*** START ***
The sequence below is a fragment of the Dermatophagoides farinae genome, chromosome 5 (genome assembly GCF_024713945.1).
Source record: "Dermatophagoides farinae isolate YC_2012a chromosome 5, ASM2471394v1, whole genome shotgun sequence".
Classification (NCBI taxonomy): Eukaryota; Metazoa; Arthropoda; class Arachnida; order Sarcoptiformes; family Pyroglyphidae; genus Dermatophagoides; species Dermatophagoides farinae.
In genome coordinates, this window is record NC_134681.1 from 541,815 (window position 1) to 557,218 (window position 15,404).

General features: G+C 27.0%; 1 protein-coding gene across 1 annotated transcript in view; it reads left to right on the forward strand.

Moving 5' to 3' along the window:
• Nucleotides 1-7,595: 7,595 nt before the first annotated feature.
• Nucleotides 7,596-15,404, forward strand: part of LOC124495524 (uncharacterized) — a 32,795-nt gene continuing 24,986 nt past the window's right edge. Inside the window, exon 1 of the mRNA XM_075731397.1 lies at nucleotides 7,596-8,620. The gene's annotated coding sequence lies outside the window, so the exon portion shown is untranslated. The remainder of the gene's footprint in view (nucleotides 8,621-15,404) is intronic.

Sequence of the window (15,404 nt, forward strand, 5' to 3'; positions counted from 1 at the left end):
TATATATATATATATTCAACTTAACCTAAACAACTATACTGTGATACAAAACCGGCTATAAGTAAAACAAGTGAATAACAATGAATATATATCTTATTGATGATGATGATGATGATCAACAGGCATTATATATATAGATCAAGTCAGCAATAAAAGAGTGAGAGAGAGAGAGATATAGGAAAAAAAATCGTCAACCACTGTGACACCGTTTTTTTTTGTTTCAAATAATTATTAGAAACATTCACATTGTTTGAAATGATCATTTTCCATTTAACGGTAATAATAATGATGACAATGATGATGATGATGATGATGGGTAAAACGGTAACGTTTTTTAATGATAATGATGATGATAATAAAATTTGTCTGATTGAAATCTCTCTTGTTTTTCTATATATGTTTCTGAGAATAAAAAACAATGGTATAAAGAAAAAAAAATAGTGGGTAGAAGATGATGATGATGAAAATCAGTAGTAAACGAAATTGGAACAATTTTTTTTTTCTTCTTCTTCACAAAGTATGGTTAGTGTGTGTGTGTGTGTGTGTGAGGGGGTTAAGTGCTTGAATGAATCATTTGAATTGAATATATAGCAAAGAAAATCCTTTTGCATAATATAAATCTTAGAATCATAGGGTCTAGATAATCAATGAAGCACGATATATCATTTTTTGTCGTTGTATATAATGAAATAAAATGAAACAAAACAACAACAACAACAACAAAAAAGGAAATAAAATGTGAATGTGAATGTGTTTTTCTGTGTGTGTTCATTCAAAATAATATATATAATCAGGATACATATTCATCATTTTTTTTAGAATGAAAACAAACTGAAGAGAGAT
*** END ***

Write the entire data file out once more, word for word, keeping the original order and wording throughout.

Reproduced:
The sequence below is a fragment of the Dermatophagoides farinae genome, chromosome 5 (genome assembly GCF_024713945.1).
Source record: "Dermatophagoides farinae isolate YC_2012a chromosome 5, ASM2471394v1, whole genome shotgun sequence".
Classification (NCBI taxonomy): Eukaryota; Metazoa; Arthropoda; class Arachnida; order Sarcoptiformes; family Pyroglyphidae; genus Dermatophagoides; species Dermatophagoides farinae.
In genome coordinates, this window is record NC_134681.1 from 541,815 (window position 1) to 557,218 (window position 15,404).

General features: G+C 27.0%; 1 protein-coding gene across 1 annotated transcript in view; it reads left to right on the forward strand.

Moving 5' to 3' along the window:
• Nucleotides 1-7,595: 7,595 nt before the first annotated feature.
• Nucleotides 7,596-15,404, forward strand: part of LOC124495524 (uncharacterized) — a 32,795-nt gene continuing 24,986 nt past the window's right edge. Inside the window, exon 1 of the mRNA XM_075731397.1 lies at nucleotides 7,596-8,620. The gene's annotated coding sequence lies outside the window, so the exon portion shown is untranslated. The remainder of the gene's footprint in view (nucleotides 8,621-15,404) is intronic.

Sequence of the window (15,404 nt, forward strand, 5' to 3'; positions counted from 1 at the left end):
TATATATATATATATTCAACTTAACCTAAACAACTATACTGTGATACAAAACCGGCTATAAGTAAAACAAGTGAATAACAATGAATATATATCTTATTGATGATGATGATGATGATCAACAGGCATTATATATATAGATCAAGTCAGCAATAAAAGAGTGAGAGAGAGAGAGATATAGGAAAAAAAATCGTCAACCACTGTGACACCGTTTTTTTTTGTTTCAAATAATTATTAGAAACATTCACATTGTTTGAAATGATCATTTTCCATTTAACGGTAATAATAATGATGACAATGATGATGATGATGATGATGGGTAAAACGGTAACGTTTTTTAATGATAATGATGATGATAATAAAATTTGTCTGATTGAAATCTCTCTTGTTTTTCTATATATGTTTCTGAGAATAAAAAACAATGGTATAAAGAAAAAAAAATAGTGGGTAGAAGATGATGATGATGAAAATCAGTAGTAAACGAAATTGGAACAATTTTTTTTTTCTTCTTCTTCACAAAGTATGGTTAGTGTGTGTGTGTGTGTGTGTGAGGGGGTTAAGTGCTTGAATGAATCATTTGAATTGAATATATAGCAAAGAAAATCCTTTTGCATAATATAAATCTTAGAATCATAGGGTCTAGATAATCAATGAAGCACGATATATCATTTTTTGTCGTTGTATATAATGAAATAAAATGAAACAAAACAACAACAACAACAACAAAAAAGGAAATAAAATGTGAATGTGAATGTGTTTTTCTGTGTGTGTTCATTCAAAATAATATATATAATCAGGATACATATTCATCATTTTTTTTAGAATGAAAACAAACTGAAGAGAGAT